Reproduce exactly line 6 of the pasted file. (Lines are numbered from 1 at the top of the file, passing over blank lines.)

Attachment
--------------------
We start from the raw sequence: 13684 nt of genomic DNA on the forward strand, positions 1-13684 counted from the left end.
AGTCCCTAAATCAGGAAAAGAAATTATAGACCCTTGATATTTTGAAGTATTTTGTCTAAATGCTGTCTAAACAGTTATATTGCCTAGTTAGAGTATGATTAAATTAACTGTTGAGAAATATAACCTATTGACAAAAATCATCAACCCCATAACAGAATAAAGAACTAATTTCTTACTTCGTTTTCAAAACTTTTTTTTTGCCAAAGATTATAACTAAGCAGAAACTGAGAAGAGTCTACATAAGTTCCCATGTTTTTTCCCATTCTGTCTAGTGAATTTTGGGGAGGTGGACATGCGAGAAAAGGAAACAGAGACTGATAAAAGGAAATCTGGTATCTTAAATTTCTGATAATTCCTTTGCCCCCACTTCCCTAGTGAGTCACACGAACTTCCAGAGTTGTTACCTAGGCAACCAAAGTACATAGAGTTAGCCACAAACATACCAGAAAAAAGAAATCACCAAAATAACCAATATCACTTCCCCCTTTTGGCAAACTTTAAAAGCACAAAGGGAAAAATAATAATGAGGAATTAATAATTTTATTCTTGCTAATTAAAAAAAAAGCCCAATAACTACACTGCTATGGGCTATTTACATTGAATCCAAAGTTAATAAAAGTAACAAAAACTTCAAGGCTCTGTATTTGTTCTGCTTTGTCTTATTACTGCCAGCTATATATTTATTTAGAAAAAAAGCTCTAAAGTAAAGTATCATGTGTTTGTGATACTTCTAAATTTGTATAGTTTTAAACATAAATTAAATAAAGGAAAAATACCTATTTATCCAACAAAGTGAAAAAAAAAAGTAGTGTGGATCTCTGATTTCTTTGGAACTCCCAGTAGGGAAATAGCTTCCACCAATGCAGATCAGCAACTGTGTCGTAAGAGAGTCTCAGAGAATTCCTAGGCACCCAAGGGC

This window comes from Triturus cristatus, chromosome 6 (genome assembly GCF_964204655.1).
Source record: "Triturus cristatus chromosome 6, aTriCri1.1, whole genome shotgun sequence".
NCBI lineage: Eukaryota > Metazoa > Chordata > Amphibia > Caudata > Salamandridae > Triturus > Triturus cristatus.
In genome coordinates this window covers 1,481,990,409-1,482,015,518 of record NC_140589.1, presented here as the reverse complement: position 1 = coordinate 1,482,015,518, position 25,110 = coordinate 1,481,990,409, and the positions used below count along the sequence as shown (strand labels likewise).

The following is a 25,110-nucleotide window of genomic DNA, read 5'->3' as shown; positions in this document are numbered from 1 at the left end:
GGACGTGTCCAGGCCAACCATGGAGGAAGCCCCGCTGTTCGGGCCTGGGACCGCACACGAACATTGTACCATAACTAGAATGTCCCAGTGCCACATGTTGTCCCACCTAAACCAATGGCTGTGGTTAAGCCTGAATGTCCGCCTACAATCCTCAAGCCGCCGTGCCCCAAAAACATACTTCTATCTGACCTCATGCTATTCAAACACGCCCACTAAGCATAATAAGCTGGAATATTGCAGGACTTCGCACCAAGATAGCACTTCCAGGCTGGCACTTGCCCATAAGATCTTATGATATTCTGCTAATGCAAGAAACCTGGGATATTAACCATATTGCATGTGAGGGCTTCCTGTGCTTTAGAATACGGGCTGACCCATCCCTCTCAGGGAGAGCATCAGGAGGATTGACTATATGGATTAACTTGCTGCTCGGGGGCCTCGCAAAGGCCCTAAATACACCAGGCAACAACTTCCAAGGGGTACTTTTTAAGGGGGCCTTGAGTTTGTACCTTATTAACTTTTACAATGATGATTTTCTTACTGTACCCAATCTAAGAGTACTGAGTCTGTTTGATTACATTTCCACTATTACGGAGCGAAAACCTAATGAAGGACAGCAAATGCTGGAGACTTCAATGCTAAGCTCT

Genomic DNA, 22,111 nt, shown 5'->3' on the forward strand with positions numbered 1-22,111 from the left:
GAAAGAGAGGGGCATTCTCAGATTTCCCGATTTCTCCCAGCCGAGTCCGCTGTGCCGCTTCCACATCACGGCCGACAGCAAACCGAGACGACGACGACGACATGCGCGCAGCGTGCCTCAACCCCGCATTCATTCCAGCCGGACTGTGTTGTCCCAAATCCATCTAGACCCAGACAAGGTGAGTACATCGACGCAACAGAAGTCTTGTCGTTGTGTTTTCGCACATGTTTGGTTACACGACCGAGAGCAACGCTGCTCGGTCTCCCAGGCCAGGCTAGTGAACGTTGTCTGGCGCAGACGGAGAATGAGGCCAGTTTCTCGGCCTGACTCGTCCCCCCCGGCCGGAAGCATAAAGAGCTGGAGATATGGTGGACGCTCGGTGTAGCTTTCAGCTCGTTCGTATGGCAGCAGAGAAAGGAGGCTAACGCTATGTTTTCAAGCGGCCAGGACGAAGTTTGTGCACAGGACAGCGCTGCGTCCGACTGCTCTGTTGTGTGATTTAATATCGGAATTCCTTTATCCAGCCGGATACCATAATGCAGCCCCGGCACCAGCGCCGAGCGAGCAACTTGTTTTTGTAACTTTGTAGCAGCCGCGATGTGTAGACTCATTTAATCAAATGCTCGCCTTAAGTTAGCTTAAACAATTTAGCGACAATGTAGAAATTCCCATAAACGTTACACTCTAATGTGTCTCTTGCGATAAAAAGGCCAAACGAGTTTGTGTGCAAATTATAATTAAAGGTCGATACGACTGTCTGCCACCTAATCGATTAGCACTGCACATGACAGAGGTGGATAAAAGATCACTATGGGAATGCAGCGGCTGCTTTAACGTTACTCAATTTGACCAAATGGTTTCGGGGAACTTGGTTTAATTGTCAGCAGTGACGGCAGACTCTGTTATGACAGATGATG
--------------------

In genome coordinates this window covers 1,481,990,409-1,482,015,518 of record NC_140589.1, presented here as the reverse complement: position 1 = coordinate 1,482,015,518, position 25,110 = coordinate 1,481,990,409, and the positions used below count along the sequence as shown (strand labels likewise).